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**Technology Forecasting Learning Objectives**

List the elements of a good forecast. Outline the steps in the forecasting process. Describe at least three qualitative forecasting techniques and the advantages and disadvantages of each. Compare and contrast qualitative and quantitative approaches to forecasting.

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Learning Objectives Briefly describe averaging techniques, trend and seasonal techniques, and regression analysis, and solve typical problems. Describe two measures of forecast accuracy. Describe two ways of evaluating and controlling forecasts. Identify the major factors to consider when choosing a forecasting technique.

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FORECAST: A statement about the future value of a variable of interest such as demand. Forecasting is used to make informed decisions. Long-range Short-range

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Forecasts Forecasts affect decisions and activities throughout an organization Accounting, finance Human resources Marketing MIS Operations Product / service design

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**Uses of Forecasts Accounting Cost/profit estimates Finance**

Cash flow and funding Human Resources Hiring/recruiting/training Marketing Pricing, promotion, strategy MIS IT/IS systems, services Operations Schedules, MRP, workloads Product/service design New products and services

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**Features of Forecasts Assumes causal system past ==> future**

Forecasts rarely perfect because of randomness Forecasts more accurate for groups vs. individuals Forecast accuracy decreases as time horizon increases I see that you will get an A this semester.

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**Elements of a Good Forecast**

Timely Accurate Reliable Meaningful Written Easy to use

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**Steps in the Forecasting Process**

Step 1 Determine purpose of forecast Step 2 Establish a time horizon Step 3 Select a forecasting technique Step 4 Obtain, clean and analyze data Step 5 Make the forecast Step 6 Monitor the forecast “The forecast”

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**Types of Forecasts Judgmental - uses subjective inputs**

Time series - uses historical data assuming the future will be like the past Associative models - uses explanatory variables to predict the future

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**Judgmental Forecasts Executive opinions Sales force opinions**

Consumer surveys Outside opinion Delphi method Opinions of managers and staff Achieves a consensus forecast

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**Time Series Forecasts Trend - long-term movement in data**

Seasonality - short-term regular variations in data Cycle – wavelike variations of more than one year’s duration Irregular variations - caused by unusual circumstances Random variations - caused by chance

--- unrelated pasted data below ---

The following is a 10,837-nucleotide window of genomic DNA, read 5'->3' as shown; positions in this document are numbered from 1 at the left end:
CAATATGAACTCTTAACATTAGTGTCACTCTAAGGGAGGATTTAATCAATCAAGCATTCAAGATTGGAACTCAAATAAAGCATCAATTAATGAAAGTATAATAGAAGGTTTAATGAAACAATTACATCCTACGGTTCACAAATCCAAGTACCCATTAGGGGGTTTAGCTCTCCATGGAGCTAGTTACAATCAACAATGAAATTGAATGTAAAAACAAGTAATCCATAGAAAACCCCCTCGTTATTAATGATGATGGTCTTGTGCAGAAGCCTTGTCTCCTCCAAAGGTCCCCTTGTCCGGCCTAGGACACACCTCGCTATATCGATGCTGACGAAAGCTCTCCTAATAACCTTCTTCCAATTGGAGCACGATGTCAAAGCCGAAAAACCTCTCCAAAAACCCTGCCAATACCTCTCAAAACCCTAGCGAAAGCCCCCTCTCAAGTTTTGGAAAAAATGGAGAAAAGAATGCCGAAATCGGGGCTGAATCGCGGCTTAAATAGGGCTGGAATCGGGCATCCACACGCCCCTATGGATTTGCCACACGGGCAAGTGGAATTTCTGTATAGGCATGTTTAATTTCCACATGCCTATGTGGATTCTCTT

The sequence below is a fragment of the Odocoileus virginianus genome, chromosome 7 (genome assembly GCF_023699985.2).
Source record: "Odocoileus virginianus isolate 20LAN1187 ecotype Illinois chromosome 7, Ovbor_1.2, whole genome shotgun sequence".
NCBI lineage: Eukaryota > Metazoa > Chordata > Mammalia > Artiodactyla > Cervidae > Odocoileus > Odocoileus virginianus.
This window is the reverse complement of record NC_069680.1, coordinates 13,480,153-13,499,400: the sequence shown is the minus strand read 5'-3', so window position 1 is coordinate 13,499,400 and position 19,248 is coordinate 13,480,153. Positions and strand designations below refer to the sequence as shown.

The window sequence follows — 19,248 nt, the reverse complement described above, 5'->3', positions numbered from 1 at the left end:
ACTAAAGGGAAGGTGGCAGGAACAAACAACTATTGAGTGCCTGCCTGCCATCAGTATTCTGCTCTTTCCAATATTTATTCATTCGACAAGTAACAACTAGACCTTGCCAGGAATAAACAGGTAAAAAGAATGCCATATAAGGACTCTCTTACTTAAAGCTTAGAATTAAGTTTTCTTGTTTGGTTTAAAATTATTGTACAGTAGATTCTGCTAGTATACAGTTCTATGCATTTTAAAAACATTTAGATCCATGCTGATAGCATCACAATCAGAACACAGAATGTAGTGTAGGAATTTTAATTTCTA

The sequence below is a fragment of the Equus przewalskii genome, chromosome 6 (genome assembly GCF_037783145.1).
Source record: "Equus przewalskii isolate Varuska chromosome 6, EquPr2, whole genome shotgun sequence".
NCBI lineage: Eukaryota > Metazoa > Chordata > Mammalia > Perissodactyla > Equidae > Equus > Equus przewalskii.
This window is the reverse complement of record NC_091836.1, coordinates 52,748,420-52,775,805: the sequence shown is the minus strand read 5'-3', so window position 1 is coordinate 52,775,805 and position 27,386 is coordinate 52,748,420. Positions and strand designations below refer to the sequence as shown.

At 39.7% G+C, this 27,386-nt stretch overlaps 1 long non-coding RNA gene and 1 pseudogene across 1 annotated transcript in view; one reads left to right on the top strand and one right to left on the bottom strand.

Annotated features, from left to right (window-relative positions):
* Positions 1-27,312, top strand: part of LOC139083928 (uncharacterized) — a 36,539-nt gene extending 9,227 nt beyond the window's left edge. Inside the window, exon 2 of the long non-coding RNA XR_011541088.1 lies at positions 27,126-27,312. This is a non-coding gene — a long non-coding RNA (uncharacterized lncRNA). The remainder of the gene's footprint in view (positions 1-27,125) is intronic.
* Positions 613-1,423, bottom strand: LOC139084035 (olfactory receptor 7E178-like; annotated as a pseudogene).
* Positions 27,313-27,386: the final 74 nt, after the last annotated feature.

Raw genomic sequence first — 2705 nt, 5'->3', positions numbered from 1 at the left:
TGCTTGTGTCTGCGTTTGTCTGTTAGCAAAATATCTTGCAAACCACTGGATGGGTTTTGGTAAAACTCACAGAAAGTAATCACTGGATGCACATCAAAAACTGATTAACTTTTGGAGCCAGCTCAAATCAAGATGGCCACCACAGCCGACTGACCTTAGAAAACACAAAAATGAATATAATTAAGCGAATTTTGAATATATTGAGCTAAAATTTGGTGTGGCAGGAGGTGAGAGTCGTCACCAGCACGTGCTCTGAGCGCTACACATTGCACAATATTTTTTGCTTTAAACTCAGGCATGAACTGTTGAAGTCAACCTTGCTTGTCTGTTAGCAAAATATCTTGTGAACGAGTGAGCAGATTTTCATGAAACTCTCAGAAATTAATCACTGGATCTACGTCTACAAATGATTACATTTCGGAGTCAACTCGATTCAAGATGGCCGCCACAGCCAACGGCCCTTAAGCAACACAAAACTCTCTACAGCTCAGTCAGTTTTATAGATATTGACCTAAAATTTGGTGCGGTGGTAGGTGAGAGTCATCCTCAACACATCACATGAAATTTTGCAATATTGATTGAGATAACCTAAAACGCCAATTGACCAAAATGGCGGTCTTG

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**Forecast Variations Figure 3.1 Trend Cycles Irregular variation 90 89**

88 Seasonal variations

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**Naive Forecasts Uh, give me a minute.... We sold 250 wheels last**

week.... Now, next week we should sell.... The forecast for any period equals the previous period’s actual value.

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**Naïve Forecasts Simple to use Virtually no cost**

Quick and easy to prepare Data analysis is nonexistent Easily understandable Cannot provide high accuracy Can be a standard for accuracy

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**Uses for Naïve Forecasts**

Stable time series data F(t) = A(t-1) Seasonal variations F(t) = A(t-n) Data with trends F(t) = A(t-1) + (A(t-1) – A(t-2))

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**Techniques for Averaging**

Moving average Weighted moving average Exponential smoothing

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**Moving Averages At-n + … At-2 + At-1 Ft = MAn= n**

Moving average – A technique that averages a number of recent actual values, updated as new values become available. Weighted moving average – More recent values in a series are given more weight in computing the forecast. Ft = MAn= n At-n + … At-2 + At-1 Ft = WMAn= n wnAt-n + … wn-1At-2 + w1At-1

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Simple Moving Average Actual MA5 MA3 Ft = MAn= n At-n + … At-2 + At-1

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**Exponential Smoothing**

Ft = Ft-1 + (At-1 - Ft-1) Premise--The most recent observations might have the highest predictive value. Therefore, we should give more weight to the more recent time periods when forecasting.

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**Exponential Smoothing**

Ft = Ft-1 + (At-1 - Ft-1) Weighted averaging method based on previous forecast plus a percentage of the forecast error A-F is the error term, is the % feedback